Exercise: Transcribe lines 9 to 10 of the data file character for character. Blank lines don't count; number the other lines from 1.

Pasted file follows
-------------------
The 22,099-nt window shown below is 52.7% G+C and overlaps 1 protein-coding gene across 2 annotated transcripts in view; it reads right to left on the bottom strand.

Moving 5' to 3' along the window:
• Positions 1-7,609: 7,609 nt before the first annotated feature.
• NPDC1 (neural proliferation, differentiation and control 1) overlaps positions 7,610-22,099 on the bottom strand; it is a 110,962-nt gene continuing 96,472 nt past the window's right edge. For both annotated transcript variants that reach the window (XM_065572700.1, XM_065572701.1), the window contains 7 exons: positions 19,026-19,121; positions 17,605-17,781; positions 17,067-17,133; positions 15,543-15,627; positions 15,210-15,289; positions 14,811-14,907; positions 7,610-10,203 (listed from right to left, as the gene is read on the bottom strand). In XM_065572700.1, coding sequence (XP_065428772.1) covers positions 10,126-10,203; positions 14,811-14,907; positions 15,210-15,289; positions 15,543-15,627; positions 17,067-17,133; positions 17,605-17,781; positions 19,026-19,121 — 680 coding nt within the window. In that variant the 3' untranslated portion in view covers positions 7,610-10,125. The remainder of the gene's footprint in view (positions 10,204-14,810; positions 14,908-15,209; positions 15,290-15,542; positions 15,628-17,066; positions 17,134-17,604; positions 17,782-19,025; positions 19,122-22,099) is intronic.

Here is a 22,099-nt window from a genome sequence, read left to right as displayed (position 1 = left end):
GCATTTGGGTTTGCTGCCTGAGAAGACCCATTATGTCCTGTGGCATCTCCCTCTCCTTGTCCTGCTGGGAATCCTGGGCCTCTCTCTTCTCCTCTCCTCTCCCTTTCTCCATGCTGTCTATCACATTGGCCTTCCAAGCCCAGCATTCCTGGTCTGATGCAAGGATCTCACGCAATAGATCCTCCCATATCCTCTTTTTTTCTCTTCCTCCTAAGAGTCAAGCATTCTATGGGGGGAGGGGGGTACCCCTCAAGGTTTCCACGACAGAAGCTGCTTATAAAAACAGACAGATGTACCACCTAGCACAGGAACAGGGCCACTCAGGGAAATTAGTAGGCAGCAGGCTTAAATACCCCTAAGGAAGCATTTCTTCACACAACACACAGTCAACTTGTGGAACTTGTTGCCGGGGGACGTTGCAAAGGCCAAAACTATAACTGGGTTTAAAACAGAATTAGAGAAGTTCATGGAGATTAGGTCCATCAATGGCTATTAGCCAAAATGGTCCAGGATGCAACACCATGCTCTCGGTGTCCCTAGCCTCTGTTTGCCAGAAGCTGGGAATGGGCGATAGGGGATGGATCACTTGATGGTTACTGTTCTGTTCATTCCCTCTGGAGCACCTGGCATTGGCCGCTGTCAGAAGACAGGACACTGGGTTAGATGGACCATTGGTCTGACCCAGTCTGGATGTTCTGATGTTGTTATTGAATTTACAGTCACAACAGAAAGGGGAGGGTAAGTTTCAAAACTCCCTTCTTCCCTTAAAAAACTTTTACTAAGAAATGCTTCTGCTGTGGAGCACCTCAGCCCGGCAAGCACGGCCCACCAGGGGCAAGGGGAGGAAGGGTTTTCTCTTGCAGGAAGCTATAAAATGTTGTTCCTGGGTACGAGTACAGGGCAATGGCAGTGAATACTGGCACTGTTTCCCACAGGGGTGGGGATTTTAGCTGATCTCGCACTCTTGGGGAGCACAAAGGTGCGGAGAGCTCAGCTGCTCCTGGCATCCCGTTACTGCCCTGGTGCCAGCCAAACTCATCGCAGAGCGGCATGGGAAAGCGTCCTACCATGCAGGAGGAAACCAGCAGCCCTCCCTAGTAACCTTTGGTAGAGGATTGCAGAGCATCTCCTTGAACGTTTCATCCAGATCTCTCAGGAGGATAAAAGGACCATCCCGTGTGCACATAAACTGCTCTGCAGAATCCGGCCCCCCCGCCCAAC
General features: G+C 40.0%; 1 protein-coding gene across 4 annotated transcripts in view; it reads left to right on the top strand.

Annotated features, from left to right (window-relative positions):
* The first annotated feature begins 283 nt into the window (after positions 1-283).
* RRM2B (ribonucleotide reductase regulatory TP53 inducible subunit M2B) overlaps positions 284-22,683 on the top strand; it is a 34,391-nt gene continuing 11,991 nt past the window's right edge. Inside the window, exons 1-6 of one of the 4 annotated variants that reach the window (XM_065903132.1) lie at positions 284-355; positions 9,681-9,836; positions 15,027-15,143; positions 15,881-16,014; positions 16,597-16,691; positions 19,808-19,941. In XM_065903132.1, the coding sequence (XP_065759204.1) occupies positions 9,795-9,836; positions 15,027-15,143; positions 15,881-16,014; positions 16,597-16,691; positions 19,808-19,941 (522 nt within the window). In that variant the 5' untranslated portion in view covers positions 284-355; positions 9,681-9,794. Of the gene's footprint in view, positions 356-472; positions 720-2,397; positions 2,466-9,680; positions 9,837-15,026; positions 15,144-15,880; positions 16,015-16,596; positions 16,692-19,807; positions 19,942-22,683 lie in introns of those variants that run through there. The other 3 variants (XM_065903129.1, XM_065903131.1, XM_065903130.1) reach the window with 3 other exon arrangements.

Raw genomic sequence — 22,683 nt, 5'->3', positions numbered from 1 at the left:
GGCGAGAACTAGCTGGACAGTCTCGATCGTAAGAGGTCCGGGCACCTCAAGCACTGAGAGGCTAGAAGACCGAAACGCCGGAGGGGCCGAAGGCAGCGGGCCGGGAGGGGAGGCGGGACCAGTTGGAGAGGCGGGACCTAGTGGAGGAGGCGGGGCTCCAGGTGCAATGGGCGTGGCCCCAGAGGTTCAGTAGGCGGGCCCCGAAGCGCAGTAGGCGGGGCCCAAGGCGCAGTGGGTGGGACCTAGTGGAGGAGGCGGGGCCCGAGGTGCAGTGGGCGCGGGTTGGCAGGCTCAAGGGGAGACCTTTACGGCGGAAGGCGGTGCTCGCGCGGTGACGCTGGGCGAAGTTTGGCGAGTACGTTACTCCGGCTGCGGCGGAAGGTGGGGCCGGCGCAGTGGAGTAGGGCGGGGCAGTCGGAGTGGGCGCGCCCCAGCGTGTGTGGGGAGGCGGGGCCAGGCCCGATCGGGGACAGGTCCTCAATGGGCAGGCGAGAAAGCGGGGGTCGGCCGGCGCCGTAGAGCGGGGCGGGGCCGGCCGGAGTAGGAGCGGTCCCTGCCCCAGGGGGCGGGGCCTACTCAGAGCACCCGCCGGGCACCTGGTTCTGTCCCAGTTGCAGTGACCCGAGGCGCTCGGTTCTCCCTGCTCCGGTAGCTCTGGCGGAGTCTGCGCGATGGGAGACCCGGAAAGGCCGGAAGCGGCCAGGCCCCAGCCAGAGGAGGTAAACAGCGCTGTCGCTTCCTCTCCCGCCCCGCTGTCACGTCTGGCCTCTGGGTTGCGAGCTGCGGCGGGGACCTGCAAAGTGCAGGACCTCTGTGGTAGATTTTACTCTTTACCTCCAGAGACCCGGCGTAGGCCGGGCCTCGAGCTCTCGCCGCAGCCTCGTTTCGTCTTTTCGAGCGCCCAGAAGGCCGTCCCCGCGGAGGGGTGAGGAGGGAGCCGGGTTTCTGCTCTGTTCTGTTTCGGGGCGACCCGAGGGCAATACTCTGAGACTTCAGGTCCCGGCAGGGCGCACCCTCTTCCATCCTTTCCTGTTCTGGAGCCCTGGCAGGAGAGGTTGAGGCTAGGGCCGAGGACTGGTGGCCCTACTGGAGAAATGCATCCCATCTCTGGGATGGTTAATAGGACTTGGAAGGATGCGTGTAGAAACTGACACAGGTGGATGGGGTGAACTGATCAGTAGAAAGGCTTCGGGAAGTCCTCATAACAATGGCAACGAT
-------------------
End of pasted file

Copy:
* The first annotated feature begins 283 nt into the window (after positions 1-283).
* RRM2B (ribonucleotide reductase regulatory TP53 inducible subunit M2B) overlaps positions 284-22,683 on the top strand; it is a 34,391-nt gene continuing 11,991 nt past the window's right edge. Inside the window, exons 1-6 of one of the 4 annotated variants that reach the window (XM_065903132.1) lie at positions 284-355; positions 9,681-9,836; positions 15,027-15,143; positions 15,881-16,014; positions 16,597-16,691; positions 19,808-19,941. In XM_065903132.1, the coding sequence (XP_065759204.1) occupies positions 9,795-9,836; positions 15,027-15,143; positions 15,881-16,014; positions 16,597-16,691; positions 19,808-19,941 (522 nt within the window). In that variant the 5' untranslated portion in view covers positions 284-355; positions 9,681-9,794. Of the gene's footprint in view, positions 356-472; positions 720-2,397; positions 2,466-9,680; positions 9,837-15,026; positions 15,144-15,880; positions 16,015-16,596; positions 16,692-19,807; positions 19,942-22,683 lie in introns of those variants that run through there. The other 3 variants (XM_065903129.1, XM_065903131.1, XM_065903130.1) reach the window with 3 other exon arrangements.